There has been great progress in drug development for relapsing multiple sclerosis (MS) in recent years. However, for the progressive phase of MS, which is characterised by a continual accumulation of disability, development of therapies has lagged significantly. There are currently no approved drugs that treat the nerve degeneration that is associated with progressive disease.
Injury to the brain and spinal cord in MS, characterised by MS lesions, is frequently associated with acid production in the nervous system. Acid sensing ion channel 1 (ASIC1) is a protein found on nerves and on cells associated with brain inflammation in MS. The role of ASIC1 is to detect and respond to acid production in the brain that is associated with tissue damage.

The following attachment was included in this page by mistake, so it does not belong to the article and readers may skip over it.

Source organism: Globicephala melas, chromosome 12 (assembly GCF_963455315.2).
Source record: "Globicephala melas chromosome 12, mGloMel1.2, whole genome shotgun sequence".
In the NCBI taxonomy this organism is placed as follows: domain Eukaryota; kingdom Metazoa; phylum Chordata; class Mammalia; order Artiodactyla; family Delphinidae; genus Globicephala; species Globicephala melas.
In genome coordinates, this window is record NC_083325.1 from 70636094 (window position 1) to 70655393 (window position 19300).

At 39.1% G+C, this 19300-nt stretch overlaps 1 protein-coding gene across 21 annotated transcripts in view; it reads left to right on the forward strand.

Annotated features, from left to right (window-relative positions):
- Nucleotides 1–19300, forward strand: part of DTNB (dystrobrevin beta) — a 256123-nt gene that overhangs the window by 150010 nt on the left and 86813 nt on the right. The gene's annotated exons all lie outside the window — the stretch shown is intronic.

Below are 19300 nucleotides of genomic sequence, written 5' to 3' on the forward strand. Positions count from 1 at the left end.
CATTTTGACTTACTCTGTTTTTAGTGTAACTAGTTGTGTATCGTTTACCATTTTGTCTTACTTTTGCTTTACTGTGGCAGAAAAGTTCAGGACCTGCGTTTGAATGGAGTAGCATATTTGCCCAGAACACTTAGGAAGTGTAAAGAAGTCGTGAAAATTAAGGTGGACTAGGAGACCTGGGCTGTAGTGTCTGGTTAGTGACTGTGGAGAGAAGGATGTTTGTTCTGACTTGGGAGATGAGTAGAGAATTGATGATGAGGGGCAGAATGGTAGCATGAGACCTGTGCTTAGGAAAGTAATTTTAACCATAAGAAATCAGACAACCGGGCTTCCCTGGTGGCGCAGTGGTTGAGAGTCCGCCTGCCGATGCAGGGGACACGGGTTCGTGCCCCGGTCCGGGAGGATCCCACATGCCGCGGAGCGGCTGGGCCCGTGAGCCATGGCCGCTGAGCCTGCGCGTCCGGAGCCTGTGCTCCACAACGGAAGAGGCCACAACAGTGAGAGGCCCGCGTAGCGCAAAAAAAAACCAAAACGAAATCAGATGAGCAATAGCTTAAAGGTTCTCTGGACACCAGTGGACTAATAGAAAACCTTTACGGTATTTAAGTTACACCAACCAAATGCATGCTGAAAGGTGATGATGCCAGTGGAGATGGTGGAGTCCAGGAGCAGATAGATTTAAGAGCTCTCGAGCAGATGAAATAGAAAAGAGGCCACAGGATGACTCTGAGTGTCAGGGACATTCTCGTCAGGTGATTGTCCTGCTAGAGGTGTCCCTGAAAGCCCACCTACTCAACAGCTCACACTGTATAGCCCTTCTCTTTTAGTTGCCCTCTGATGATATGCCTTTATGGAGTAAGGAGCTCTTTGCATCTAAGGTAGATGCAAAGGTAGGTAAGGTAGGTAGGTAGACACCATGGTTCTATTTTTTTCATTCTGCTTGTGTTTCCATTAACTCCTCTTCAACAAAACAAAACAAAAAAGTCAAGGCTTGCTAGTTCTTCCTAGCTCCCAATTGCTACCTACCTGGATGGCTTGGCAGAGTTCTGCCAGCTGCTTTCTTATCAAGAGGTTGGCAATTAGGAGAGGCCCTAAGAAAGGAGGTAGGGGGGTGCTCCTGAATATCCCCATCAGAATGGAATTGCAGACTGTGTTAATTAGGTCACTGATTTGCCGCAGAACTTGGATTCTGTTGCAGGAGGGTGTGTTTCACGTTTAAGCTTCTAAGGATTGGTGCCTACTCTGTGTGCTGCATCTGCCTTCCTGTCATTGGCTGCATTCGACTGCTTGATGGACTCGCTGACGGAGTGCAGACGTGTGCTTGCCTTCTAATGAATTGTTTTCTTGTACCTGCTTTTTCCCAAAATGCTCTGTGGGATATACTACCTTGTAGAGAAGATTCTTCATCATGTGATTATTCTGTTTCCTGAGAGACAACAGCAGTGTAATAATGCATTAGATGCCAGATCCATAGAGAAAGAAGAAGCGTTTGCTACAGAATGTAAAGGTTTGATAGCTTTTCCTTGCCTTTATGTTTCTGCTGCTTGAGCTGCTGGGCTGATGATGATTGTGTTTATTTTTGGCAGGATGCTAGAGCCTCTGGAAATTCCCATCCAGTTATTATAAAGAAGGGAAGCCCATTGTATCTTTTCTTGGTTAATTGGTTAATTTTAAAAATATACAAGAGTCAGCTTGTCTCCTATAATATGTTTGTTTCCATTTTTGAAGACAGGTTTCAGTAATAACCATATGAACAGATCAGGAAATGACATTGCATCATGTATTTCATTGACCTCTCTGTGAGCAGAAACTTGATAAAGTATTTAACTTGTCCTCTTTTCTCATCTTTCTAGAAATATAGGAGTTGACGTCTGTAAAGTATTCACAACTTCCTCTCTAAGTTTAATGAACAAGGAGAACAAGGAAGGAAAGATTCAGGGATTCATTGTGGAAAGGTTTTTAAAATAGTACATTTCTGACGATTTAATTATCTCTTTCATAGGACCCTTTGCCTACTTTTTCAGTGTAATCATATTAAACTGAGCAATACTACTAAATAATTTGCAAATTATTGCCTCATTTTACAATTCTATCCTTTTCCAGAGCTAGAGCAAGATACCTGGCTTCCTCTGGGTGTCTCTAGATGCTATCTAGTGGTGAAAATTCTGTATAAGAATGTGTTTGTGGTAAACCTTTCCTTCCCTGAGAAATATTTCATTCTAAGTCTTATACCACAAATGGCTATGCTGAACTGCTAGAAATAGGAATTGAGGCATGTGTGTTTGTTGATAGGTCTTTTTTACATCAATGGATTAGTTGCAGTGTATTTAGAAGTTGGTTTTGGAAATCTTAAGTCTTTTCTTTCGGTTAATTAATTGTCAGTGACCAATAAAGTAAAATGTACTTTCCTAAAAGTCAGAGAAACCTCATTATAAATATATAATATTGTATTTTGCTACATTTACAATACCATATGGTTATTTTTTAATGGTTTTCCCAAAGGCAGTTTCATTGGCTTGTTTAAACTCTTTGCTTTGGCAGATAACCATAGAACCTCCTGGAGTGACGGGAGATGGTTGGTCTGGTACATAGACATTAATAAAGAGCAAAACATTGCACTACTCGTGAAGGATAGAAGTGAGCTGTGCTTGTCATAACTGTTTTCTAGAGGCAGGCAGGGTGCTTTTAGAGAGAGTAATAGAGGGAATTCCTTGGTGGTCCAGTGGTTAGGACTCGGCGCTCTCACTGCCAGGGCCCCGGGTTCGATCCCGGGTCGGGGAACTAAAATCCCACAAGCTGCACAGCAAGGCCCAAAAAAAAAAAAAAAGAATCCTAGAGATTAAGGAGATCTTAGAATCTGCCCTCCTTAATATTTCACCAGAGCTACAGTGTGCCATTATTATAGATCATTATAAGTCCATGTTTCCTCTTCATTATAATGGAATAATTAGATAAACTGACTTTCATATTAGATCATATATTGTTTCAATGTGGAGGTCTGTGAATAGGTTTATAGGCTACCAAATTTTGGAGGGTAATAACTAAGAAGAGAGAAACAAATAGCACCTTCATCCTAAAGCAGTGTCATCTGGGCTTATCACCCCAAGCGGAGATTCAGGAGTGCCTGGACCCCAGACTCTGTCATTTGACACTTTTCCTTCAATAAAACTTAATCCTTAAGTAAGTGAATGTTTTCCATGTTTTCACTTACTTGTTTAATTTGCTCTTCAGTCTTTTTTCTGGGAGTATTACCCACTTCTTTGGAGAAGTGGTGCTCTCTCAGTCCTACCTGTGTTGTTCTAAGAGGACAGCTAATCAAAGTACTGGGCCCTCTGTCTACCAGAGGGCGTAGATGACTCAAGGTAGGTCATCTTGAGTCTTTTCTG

The activation of ASIC1s on inflammatory cells can enhance their capacity to damage tissue. Over-activation of ASIC1 in nerves in the brain or spinal cord, as happens during brain inflammation in active MS, contributes strongly to nerve cell death. Nerve cell death is a main cause of increasing disability in MS.
Dr Rash’s laboratory has developed several new drug candidates that strongly bind to and block the action of ASIC1. One of these drug leads, Hi1a, has been shown to have potent protective effects on the nerves in laboratory models of stroke. The team have recently shown it also provides protection of the brain in laboratory models of MS.
The overall goal of this project is to determine how blocking ASIC1a with these new drugs reduces nerve damage. The team will also investigate whether it can promote repair of the myelin sheath that insulates the nerves in the brain and spinal cord, and is damaged in MS. To do this they will test Hi1a and improved versions of the drug in a laboratory model of MS.
Dr Rash will also investigate whether ASIC1a is found at higher levels in regions of nerve damage in MS, using clinical samples from MS patients. The team have also produced a Hi1a molecule with a fluorescent tag which they will explore as a new imaging marker for nerve damage in a laboratory model of MS.
Updated: 14 February, 2022